The 5-4 ruling from the court’s conservative majority overturning the landmark 1973 Roe v. Wade decision caused immediate visceral reactions.
For Christel Reyna, an Eastvale resident and activist, the U.S. Supreme Court’s decision to strike down the right to an abortion was deeply personal.
She was immediately reminded of the trauma she endured when she was just 19 years old and sexually assaulted in a Los Angeles parking lot. Once she realized she had gotten pregnant, Reyna chose to have an abortion.
But the high court’s decision means states can strip that option from women, including those who have been assaulted.
“What are they going to say to a woman that goes through what I went through? Where are the options? This is horrible,” Reyna said.
It was a historic decision that reverberated across the nation Friday morning. The 5-4 ruling from the court’s conservative majority overturning the landmark 1973 Roe v. Wade decision caused immediate visceral reactions spanning the gamut from those who worry what rights the court could dismantle next to those who celebrated what they see as protections for the unborn.
The decision — perhaps the most lifechanging one for so many women — settled a somber cloud for many on either side of the abortion issue on what was otherwise a sunny Friday morning in Southern California.
“I share the searing fury felt by the majority of Americans who are angry and scared for what this Supreme Court decision means — for the lives of their daughters, granddaughters, and loved ones,” said state Senate President pro Tempore Toni G. Atkins, D-San Diego. “For the lives of everyone who will be left without options as a result of this regressive decision. With this ruling, the Supreme Court has turned its back on safety and equality. But in California, those values remain firmly rooted. Here, pregnant individuals and their families will always be entitled to dignity, understanding, and reproductive choice.”
In Long Beach, Lisa Del Sesto, a coordinator for the Long Beach-Orange County chapter of Women Rising, said she expects California lawmakers to follow through on those pledges.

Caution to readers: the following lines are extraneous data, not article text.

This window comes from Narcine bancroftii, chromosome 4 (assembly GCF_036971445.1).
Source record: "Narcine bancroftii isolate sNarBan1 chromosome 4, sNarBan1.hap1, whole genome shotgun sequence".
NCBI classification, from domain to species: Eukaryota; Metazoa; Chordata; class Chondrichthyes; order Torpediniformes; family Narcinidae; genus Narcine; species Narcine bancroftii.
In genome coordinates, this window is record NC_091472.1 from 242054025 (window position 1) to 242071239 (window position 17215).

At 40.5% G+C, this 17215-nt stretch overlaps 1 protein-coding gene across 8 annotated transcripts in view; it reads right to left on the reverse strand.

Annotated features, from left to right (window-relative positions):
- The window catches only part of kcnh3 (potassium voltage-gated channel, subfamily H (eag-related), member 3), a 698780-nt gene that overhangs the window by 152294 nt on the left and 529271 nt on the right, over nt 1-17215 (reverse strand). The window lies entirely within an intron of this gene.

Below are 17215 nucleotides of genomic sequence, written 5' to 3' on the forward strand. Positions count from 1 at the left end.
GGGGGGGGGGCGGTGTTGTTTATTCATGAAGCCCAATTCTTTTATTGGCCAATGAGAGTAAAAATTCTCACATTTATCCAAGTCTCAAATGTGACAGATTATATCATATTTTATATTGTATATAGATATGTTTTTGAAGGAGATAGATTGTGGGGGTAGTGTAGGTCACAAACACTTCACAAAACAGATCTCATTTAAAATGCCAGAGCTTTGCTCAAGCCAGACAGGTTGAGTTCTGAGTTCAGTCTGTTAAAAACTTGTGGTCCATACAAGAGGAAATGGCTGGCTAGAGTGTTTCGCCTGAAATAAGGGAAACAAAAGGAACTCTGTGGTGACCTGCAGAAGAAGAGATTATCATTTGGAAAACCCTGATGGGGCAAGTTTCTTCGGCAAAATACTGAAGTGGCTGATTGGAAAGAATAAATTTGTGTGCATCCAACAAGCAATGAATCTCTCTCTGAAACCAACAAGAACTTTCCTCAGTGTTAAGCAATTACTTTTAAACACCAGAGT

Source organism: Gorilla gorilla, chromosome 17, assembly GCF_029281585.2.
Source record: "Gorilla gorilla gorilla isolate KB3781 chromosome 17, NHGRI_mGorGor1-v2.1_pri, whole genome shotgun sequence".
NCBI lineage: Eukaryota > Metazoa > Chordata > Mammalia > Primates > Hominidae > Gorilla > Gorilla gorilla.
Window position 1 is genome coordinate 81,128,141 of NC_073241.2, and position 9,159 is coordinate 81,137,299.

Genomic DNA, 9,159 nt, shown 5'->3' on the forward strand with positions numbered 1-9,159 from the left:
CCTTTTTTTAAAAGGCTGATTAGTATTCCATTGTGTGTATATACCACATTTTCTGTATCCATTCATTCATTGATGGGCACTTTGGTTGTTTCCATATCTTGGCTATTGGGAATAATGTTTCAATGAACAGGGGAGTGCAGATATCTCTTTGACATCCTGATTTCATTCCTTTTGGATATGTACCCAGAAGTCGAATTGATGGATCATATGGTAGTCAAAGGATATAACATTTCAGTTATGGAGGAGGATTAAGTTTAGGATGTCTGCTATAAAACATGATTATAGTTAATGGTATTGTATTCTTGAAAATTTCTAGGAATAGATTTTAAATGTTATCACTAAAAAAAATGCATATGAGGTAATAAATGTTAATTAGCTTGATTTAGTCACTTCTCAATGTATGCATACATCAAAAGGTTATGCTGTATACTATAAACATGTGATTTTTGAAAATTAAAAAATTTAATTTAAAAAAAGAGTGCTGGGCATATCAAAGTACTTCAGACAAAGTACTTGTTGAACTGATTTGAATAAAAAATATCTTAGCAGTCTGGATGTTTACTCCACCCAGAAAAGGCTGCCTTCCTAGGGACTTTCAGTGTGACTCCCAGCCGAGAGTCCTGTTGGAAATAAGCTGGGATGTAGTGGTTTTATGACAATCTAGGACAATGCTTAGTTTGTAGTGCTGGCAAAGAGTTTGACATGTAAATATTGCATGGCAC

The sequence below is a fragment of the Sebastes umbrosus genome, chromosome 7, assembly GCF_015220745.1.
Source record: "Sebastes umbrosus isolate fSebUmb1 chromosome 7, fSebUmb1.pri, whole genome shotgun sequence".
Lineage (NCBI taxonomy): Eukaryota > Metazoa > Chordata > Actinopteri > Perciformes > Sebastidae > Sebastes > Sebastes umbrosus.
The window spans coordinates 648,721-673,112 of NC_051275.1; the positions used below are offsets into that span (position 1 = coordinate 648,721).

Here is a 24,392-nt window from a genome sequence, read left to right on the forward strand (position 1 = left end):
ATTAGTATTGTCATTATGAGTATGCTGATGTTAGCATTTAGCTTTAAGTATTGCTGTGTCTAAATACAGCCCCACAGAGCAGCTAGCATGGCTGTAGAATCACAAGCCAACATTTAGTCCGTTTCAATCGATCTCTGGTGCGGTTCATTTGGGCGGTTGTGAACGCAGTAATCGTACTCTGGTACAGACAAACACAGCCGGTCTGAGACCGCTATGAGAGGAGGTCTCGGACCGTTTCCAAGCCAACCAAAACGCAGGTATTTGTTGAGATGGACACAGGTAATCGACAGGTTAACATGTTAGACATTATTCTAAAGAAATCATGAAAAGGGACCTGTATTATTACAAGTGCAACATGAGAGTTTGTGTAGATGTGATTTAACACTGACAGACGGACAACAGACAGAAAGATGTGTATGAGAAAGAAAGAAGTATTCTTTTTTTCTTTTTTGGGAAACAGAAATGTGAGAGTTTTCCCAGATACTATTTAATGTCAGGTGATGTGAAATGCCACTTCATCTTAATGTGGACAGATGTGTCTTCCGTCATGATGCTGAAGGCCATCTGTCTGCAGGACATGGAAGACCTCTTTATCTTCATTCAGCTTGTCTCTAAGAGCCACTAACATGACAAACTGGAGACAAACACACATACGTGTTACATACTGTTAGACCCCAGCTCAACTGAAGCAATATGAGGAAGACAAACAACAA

“California is strengthening its resolve to ensure the rights of women and that abortion protections are expanded,” she said. “I believe California will become an oasis for reproductive rights.”
Del Sesto also said she hopes Friday’s ruling will mobilize Democratic voters, as well as independents and others who want to protect abortion rights, to keep the Democratic Party in the majority so there’s a chance to codify Roe into law.
The alternative is worse, Del Sesto said.
“I don’t think Republicans will stop here,” she said. “They will try to codify a ban on abortions (nationally), which would be a tragedy.”
Betsy Jenkins, a longtime Laguna Beach community volunteer who has for years helped local organizations and nonprofits, said she was devastated when the decision was announced.
“I hope and trust that more states will enact laws, especially in California, to counter and render mute the impact for women in America,” she said.
Planned Parenthood of Orange & San Bernardino has already seen an influx of out-of-state patients seeking services in recent years, particularly as states like Texas have pushed largescale abortion bans.
Dr. Janet Jacobson, the organization’s medical director, said PPOSBC saw about four times more out-of-state patients prior Friday’s decision — a “trickle effect,” she called it. But, post-over-turning Roe, Jacobson predicts the Southern California’s Planned Parenthoods will now see an influx of about 40 times more out-of-state patients.
“We’ve been preparing at PPOSBC for about two years. It seemed with the Supreme Court that Roe could indeed be overturned,” Jacobson said in an interview.
Jacobson, in particular, is concerned about patients who are in the middle of an abortion process. She said she’s been wrangling calls with her counterparts in states that have already or are preparing to restrict abortion to help transfer those patients to other places.
PPOSBC has created an abortion aid program (a way to help out-of-state people arrange travel, accomodations, and more), provided additional training for staff, increased the amount of patients that can be seen, and planned to open a new health center offering a slate of reproductive health care services in San Bernardino County. The new facility will tentatively open early next year.
But still, Jacobson has to ensure patients in California are still be served by PPOSBC, she said.
Meanwhile, local anti-abortion activists and faith leaders praised the Supreme Court’s decision.
Diocese of San Bernardino Bishop Alberto Rojas said the Supreme Court’s decision was “an affirmation that every precious life created by God should be protected under law” and called for opposition to California’s push to expand abortion accessibility.
“So many millions of lives,” Rojas said, “have been extinguished under the shadow of Roe v. Wade these past 50 years.”
“We are called in our Baptism to protect life at every stage,” he said. “This is such a moment.”